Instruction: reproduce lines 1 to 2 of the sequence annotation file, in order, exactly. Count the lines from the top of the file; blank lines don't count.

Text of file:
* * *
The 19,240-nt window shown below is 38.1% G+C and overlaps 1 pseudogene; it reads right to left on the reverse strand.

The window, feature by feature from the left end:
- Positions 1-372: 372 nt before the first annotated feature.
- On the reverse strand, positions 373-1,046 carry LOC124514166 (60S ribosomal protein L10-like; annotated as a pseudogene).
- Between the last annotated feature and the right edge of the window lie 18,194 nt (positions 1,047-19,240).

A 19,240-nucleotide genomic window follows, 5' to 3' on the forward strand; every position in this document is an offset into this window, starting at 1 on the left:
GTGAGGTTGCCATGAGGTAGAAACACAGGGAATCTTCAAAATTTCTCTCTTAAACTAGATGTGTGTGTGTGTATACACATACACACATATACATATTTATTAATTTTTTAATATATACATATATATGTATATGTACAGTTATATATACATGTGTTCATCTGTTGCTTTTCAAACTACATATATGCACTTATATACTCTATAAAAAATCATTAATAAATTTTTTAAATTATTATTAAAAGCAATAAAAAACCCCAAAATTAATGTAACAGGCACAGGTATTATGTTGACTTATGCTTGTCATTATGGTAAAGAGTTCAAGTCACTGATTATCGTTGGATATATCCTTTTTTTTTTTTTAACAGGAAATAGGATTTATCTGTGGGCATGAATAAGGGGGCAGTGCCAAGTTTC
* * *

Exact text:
The 19,240-nt window shown below is 38.1% G+C and overlaps 1 pseudogene; it reads right to left on the reverse strand.

The window, feature by feature from the left end: